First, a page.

James Libor, Performance Marketing Manager of Virgin Holidays is a new breed of marketer who is au fait with the demands and opportunities that are inherent in big data. By handling all organic search and biddable media for Virgin Holidays, he has been able to collect enough data to put together a single customer view, assembling an almost complete picture of their customers all the way through their journey with Virgin Holidays. But it's not perfect, he admits. 'We are way short of being 100 per cent and there are capability gaps. But that is not unusual. Most big companies suffer from that - unless they are Facebook or Google.'
Alan Walsh, CEO of Amido, agrees with Libor's approach and adds that 'a joined up identity strategy improves customer experience by reducing spam. Personalisation excellence comes when you combine your CRM system with insight gained from multiple data sources (social profiles, email marketing, order or browsing history, customer services, transactional history, cookies, online journey etc.) to offer up products and services that customers want, when they want them and in the right channel.
You can then apply machine learning to predict future behaviour and pre-empt what customers want before they know they want it. One technology product cannot do all this – it needs a combination to build the identity that will underpin personalisation, customer retention and loyalty.'
Maggie Van'T Hoff, CIO of Shell Retail says that developing customer loyalty extends beyond the loyalty card and that 'being able to reach out to your customers and target them with things that are pertinent to them,' is the strategic ambition of her team. 'We want to personalise the brand and the whole customer experience,' she adds.
A few respondents interviewed named Amazon as an excellent benchmark to personalisation and providing that ubiquitous mobility, omni-channel experience. Amazon does offer a good service and can recommend products based on previous purchases, but Alan Walsh, CEO of Amido, comments: 'Amazon's customer identity solution is not where they excel – its purchase recommendation is basic as information on the customers is based on what they previously bought and does not take into account anything else about that individual.
They don't have a social log-in which provides convenience and extra information rich in customer identity nor do they know anything about your behaviour on other websites. Having this insight to complement your existing customer information leads to improved customer services and most importantly, customer interaction with your brand, product and services.'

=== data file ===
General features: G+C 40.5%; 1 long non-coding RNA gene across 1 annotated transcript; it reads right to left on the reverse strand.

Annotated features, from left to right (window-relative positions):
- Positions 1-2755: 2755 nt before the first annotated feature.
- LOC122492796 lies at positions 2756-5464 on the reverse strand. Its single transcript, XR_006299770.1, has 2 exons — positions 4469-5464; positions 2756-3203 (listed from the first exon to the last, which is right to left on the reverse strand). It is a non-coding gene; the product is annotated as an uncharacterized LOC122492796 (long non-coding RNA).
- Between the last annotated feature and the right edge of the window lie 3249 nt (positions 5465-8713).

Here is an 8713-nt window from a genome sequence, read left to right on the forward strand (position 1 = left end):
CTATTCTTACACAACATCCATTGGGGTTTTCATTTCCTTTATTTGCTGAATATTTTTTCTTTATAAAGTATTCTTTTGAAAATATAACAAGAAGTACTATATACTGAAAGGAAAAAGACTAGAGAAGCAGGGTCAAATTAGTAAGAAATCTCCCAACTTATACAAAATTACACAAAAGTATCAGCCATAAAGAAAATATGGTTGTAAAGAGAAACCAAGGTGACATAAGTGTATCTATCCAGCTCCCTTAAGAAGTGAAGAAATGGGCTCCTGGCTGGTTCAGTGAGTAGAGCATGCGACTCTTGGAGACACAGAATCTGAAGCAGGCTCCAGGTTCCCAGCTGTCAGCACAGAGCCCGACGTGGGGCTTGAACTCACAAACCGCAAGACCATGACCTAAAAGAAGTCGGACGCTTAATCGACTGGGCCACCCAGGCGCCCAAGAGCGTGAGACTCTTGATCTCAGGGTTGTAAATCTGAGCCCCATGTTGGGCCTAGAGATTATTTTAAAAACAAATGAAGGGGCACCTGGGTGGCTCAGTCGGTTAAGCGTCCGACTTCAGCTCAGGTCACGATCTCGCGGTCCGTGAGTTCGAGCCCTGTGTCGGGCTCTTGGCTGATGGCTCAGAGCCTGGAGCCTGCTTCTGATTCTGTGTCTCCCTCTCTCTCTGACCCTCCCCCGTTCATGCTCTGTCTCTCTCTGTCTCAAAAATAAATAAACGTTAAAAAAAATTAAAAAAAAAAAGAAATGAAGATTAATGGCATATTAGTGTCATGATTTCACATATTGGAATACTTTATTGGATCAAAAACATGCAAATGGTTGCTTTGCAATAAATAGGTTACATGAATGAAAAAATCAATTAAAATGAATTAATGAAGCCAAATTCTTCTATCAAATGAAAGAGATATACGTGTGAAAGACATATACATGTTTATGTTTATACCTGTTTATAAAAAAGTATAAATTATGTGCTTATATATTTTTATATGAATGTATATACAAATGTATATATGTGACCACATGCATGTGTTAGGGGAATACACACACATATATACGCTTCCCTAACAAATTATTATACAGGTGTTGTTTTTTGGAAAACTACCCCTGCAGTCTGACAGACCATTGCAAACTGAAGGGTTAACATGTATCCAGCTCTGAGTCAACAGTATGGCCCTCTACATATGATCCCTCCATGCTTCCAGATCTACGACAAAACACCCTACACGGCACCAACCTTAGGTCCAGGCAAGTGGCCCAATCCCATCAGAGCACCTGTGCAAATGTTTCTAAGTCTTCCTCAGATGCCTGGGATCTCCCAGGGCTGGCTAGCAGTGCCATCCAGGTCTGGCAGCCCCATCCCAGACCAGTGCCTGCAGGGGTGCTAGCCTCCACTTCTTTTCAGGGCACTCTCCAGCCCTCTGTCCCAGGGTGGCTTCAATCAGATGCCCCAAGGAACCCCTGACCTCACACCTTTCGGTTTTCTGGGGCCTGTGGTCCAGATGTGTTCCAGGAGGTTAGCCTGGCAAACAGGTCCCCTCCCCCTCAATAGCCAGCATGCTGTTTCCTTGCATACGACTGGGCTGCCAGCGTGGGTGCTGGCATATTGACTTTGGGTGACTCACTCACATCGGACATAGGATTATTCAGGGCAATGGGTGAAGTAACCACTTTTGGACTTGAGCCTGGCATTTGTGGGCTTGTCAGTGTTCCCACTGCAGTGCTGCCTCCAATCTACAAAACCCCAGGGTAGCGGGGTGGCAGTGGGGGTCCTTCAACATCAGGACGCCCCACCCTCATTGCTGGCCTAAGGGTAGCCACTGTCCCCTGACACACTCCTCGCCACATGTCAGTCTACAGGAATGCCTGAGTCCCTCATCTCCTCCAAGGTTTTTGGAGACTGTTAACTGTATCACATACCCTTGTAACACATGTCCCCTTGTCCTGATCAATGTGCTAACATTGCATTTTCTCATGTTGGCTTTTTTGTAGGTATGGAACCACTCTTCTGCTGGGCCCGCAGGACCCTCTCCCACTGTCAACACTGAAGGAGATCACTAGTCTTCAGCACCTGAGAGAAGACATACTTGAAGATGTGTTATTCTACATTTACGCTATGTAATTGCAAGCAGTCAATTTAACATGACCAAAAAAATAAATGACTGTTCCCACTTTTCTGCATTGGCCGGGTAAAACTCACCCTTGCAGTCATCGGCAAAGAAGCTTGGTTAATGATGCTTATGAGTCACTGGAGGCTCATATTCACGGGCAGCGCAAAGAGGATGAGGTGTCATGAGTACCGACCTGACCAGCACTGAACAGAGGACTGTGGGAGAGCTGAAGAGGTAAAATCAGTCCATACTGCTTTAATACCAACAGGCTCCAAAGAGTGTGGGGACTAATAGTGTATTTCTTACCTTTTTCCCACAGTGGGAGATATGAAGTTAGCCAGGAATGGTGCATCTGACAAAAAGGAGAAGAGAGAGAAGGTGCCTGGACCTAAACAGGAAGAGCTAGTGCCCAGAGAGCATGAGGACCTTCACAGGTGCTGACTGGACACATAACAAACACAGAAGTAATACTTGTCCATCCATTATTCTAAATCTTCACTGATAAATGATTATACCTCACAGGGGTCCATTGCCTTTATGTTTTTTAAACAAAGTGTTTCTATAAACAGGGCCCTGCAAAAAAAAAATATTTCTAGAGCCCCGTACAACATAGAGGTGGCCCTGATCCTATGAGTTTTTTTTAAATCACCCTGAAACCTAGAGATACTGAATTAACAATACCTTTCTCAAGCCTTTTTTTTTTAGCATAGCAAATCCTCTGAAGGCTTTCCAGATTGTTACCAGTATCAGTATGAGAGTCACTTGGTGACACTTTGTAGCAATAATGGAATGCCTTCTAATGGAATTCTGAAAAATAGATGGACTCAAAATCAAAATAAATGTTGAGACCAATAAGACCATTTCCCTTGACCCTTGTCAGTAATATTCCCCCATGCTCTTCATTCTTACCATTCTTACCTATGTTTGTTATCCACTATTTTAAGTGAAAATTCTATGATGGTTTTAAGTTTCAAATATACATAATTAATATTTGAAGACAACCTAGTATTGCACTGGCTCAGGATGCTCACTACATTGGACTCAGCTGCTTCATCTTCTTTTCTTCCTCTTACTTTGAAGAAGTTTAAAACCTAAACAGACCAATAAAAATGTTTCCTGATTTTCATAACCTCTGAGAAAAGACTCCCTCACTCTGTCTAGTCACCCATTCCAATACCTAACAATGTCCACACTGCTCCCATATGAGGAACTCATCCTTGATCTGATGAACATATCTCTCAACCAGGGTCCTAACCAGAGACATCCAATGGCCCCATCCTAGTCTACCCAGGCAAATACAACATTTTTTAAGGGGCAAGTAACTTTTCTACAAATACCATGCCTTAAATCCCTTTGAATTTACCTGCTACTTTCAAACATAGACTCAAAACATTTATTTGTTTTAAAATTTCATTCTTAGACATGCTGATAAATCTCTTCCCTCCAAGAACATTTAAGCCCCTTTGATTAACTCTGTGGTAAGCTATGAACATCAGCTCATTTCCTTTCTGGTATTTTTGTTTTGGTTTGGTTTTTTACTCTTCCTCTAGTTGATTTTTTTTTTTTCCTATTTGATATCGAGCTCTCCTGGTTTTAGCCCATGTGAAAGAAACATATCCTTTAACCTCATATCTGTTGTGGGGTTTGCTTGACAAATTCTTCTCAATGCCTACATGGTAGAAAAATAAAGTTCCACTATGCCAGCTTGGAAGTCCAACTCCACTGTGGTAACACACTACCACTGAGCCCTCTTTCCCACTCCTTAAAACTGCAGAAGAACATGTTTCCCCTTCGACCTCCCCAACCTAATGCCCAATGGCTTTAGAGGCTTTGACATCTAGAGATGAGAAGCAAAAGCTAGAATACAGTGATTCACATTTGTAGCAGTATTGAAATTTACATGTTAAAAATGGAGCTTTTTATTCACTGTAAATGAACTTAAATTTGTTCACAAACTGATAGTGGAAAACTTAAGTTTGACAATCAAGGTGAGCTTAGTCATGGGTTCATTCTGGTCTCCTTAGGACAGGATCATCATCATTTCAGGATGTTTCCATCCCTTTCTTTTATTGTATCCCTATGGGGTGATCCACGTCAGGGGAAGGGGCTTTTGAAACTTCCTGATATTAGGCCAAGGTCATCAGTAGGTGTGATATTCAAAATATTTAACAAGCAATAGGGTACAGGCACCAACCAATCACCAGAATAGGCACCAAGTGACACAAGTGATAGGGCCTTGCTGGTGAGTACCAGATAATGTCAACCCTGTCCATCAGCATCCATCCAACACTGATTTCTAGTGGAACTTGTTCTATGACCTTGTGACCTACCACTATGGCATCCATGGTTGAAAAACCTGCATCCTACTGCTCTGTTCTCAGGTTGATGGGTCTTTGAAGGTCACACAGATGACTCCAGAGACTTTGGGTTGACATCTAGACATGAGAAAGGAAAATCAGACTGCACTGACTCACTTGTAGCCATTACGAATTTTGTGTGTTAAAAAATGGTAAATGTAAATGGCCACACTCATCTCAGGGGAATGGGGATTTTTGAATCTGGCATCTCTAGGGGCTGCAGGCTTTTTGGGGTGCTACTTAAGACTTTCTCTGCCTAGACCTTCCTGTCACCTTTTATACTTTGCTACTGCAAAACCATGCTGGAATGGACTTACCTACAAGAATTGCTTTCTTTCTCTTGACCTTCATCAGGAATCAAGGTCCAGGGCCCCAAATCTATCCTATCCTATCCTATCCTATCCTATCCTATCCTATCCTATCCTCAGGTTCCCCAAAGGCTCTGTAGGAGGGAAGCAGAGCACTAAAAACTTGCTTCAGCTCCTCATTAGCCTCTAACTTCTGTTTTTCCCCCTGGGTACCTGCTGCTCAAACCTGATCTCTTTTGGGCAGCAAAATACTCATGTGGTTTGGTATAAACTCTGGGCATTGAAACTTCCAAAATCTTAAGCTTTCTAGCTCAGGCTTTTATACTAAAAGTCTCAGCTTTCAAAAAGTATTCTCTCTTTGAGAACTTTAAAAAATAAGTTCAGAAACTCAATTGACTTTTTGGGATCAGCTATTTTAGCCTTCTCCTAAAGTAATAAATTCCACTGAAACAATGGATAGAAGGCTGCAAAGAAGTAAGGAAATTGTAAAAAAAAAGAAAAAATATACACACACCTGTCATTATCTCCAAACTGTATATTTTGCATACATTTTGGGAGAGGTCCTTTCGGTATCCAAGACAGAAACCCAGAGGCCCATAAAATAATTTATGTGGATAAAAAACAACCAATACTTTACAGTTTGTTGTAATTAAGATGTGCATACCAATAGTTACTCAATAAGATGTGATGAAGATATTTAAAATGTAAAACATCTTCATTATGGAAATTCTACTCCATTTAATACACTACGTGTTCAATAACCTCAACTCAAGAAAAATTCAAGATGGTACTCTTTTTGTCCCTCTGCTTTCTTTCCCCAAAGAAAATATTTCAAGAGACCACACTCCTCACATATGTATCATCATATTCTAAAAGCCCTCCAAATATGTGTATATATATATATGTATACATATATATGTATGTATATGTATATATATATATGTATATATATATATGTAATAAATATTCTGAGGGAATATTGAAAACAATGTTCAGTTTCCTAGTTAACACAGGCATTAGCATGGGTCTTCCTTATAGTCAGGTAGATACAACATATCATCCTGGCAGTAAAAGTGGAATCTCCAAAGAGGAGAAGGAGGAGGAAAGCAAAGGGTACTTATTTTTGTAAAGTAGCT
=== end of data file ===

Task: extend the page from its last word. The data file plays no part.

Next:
An example of turning data into insight and engaging consumers is a leading online retailer who needed to better understand its shoppers if they wanted to really improve customer engagement and drive revenue from their existing shoppers. Its challenge was to get a wider perspective and more up-to-date information about their customers and incorporate that into their sales process. The retailer's customer is an active social media millennial-type, and the retailer wanted to bring the social sign-in process to their multi-channel platform in order to streamline registrations and browsing into sales, preventing loss conversions.
This would allow customers who use Facebook, Twitter and Google+ to benefit from a seamless login and social sharing experience across all platforms, and equally importantly, get more up-to-date information about their customers that a more traditional in-house registration platform would not give them. The retailer recognised that using identity technology to help them better understand their customers would help drive revenue.
As experts in identity management and social integration, Amido worked closely with the retailer to find the right identity solution for the business challenge they faced. The solution needed to be quickly incorporated into its existing technology assets. In line with the Amido philosophy to 'deliver more, code less' the chosen SaaS solution combined the consumer management capabilities of a leading SaaS identity platform with the identity features of Microsoft Azure and was seamlessly integrated with the retailer's existing systems.
Since the implementation of the identity service, Amido and the online retailer have continued to work together to solve business problems through the smarter use of technology. As well as designing and delivering a scalable ecommerce system to enable consistent and significant revenue growth, Amido has architected and delivered global recommendations and rewards programmes and is now supporting the online retailer on its next step to implement other cloud services on its core commerce platform, ensuring that the right technology fully supports their global expansion.
The inclusion of social sign on delivered:
- Instant insight into newly acquired customers
- Richer information around customer registration
- An up to date view of each returning customer
- A single representation of any customer – no matter how they sign in
- Improved customer engagement through social sharing
- Better understanding of customer behaviour